Sir Keir Starmer, will be pleased to see that on the question of who would make a better Prime Minister, YouGov has him on 34 per cent, ahead of Boris Johnson on 32 per cent. But while his party’s rating has improved, Labour is still lagging behind the Conservatives by five points, according to Politico’s poll tracker.
Starmer faces three challenges. He must detoxify the party brand, pull together a credible team, and outline a political philosophy that can provide the basis for a programme for government.
He has made a decent start on the first of those challenges, which is also the most important. The fact the Labour Party, which parades its wokeness as a badge of honour, is subject to an independent investigation by the Equality and Human Rights Commission into anti-Semitism has left many bemused. But the rot started in 2016 with a “whitewash” report into the matter by Shami Chakrabarti — a civil liberties campaigner — and her subsequent elevation to the House of Lords following its publication.
Starmer, who made it clear during the leadership election that anti-Semitism would have no place in the Labour Party, has shown he means business. His sacking of former leadership rival, Rebecca Long-Bailey, after she retweeted an interview with an actress which contained an anti-Semitic trope was decisive.
His move to settle out of court with seven former party workers who exposed the depth of the problem as part of a Panorama documentary is another indication of his determination to rebuild relations with the Jewish community. The action was unsurprisingly condemned by both the former leader, Jeremy Corbyn, and Len McClusky, leader of the Unite union, who considered it an inappropriate use of party finances and has threatened to withhold funding.
The challenge confronting Starmer is similar to that faced by David Cameron in 2005 when he became Conservative Party leader. The Tories had lost three successive elections and the party had tacked to the right under the hapless leadership of William Hague and the even more hapless Iain Duncan Smith (his initials were jokingly said to stand for “In Deep Sh*t”.)
The Tories who have, unlike Labour, always placed power above ideology, had the sense to dump Duncan Smith for caretaker Michael Howard, who fought the 2005 general election and laid a foundation for Mr Cameron, his successor of choice.
After its defeat in 2015 the Labour Party similarly went off to the left under Mr Corbyn’s disastrous leadership, which despite playing well to a cult following of a few hundred thousand, alienated huge numbers of traditional Labour voters, particularly in the North. Far from playing on the political pitch, the Labour Party was not even inside the stadium.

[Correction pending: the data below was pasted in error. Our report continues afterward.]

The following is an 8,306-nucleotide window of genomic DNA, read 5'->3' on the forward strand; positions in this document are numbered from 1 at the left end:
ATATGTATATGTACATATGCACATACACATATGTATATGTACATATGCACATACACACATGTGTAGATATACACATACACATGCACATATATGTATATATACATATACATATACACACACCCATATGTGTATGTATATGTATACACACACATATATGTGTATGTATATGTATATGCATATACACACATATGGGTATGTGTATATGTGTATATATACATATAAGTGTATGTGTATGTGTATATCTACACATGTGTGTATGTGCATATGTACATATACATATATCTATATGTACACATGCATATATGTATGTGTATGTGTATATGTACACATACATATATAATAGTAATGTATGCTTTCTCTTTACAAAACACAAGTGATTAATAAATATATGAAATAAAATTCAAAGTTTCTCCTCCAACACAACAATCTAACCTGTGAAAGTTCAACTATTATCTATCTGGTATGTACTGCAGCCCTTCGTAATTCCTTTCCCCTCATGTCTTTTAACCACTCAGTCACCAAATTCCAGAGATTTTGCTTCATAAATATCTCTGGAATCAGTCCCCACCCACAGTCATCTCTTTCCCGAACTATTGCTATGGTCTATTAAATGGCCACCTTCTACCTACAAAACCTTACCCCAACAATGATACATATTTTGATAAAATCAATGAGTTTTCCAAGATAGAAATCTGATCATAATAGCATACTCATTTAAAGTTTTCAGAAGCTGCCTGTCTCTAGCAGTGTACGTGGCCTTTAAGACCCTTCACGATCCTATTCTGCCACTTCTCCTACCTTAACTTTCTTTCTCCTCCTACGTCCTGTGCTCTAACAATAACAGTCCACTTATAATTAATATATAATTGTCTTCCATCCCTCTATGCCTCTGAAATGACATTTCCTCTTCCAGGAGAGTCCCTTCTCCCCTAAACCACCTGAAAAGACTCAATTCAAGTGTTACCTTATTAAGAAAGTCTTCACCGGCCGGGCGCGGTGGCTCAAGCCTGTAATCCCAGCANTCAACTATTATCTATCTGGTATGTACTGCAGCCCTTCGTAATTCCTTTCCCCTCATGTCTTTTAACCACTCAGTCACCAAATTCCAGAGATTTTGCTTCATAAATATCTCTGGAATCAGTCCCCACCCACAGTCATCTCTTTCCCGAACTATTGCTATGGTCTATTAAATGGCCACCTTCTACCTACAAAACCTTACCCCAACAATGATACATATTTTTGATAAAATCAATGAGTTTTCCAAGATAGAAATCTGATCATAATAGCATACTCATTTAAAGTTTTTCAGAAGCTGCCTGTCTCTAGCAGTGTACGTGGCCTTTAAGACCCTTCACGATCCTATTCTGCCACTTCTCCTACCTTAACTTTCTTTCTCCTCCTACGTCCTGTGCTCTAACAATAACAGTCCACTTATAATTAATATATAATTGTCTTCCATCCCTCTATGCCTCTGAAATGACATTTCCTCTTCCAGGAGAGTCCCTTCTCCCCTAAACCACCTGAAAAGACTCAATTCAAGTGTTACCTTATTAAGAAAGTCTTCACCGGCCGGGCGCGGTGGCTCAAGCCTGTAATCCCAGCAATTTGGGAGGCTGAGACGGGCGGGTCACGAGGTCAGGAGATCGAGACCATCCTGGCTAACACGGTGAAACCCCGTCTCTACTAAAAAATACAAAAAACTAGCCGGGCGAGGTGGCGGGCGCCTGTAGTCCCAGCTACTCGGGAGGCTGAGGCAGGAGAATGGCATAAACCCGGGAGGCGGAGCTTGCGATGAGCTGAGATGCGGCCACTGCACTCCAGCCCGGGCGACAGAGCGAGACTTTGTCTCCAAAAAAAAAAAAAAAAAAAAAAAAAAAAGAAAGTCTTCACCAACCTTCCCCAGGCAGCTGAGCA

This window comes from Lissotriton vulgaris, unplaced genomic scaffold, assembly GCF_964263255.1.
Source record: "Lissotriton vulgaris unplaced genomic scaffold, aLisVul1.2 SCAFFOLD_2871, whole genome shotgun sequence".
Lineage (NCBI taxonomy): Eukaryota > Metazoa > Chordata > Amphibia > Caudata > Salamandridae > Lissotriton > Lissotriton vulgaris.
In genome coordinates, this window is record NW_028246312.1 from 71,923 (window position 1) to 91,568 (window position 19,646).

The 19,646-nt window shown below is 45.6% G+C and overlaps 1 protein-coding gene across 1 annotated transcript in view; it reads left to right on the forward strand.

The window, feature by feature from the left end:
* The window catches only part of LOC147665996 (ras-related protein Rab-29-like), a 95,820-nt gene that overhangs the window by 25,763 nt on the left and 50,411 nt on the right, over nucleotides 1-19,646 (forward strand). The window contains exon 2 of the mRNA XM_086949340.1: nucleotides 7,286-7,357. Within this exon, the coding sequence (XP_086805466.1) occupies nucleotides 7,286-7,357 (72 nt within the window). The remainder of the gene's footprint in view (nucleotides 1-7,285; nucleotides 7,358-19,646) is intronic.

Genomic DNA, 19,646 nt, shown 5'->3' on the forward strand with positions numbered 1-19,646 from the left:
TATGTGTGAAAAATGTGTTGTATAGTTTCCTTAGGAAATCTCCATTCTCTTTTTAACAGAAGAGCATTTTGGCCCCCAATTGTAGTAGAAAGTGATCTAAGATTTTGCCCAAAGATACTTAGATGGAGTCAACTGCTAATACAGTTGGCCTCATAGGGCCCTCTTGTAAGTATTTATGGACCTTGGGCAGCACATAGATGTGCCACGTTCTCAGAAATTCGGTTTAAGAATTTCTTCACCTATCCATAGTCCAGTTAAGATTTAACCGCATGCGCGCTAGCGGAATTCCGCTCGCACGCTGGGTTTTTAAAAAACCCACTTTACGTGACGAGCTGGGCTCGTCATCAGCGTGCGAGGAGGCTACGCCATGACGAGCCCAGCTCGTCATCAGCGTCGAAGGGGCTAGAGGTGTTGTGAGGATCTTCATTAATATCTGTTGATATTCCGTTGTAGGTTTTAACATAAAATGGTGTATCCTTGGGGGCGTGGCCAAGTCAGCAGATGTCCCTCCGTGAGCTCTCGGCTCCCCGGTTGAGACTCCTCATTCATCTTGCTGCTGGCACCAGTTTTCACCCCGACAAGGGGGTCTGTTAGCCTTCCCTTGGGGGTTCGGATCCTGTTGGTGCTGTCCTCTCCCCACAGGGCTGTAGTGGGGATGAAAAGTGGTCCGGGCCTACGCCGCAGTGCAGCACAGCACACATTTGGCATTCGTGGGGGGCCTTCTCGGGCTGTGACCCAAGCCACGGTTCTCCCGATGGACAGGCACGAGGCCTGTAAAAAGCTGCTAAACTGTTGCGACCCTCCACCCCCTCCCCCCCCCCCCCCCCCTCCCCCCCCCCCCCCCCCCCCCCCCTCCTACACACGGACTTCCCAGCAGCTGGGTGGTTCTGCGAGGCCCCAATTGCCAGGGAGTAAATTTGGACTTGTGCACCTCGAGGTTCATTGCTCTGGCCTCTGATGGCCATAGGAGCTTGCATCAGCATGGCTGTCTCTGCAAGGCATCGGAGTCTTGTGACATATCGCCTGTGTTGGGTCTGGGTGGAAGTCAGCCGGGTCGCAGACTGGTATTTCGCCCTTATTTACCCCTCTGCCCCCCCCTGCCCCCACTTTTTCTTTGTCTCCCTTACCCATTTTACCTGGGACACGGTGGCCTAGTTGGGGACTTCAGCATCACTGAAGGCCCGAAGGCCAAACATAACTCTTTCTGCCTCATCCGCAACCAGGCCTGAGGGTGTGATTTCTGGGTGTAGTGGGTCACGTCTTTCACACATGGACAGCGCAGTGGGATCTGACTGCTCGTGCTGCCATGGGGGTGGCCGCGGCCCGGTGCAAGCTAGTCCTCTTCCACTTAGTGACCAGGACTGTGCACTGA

Starmer has changed that. People are willing to listen to him even if they are not quite ready to warm to his party. He has also shown that he is willing to confront the unions in relation to his call for children to return to school in September, which they oppose. The fact that he dared to state his position in an op-ed in the “fascist” Daily Mail prompted vitriolic condemnation from leftists with “Starmer Out” trending on Twitter. This highlights his problem. He faces a situation more like Neil Kinnock in 1983 who had to face down the arch-left Militant tendency rather than Tony Blair in 1994 when he became leader and secured victory three years later.
The second element of the strategy is building a credible team. With just over 200 MPs to choose from and big beasts such as Andy Burnham and David Miliband engaged outside Westminster, the dearth of talent is palpable. The sight of Anneliese Dodds, the Shadow Chancellor, responding to Rishi Sunak’s summer statement in Parliament was akin to watching a club-level golfer take on Tiger Woods in the Ryder Cup.
He would be well-advised to move Ed Miliband to Shadow Chancellor, bring back Hilary Benn as Shadow Foreign Secretary and try and woo Yvette Cooper, the pugilistic highly-effective chair of the Home Affairs select committee, to become Shadow Home Secretary. All three are credible and known. Starmer needs them if he is to avoid appearing as a one-man band.
Then there is the third stage — outlining a coherent philosophy and programme for government. To do this, Labour must first reconnect emotionally with the socially conservative but economically left-wing voters that abandoned it at the last election. How that is balanced without offending the liberal sensibilities of its city-based supporters is tricky.
The architects of New Labour, Tony Blair, Gordon Brown and Peter Mandelson, all understood that elections are won from the centre ground and that, while society had moved towards them socially, on economic policy they needed to allow the market to function, while increasing taxes to fund their vision of public service reform.
Starmer has to craft his own philosophy to suit our current moment. He must force his party to be less ideological and more pragmatic. Given the electoral mountain that Labour has to climb, his best shot at power is the formation of a grand coalition of the left combining the SNP and the Liberal Democrats. But that is for later. At present, his priority must be to appear competent, in contrast to a government that many regard as the very opposite.
Politics in recent years has witnessed a high degree of volatility. That the next election is at least four years away should encourage Starmer. The challenge over that period is to transform his party from one of student protest into a credible alternative government.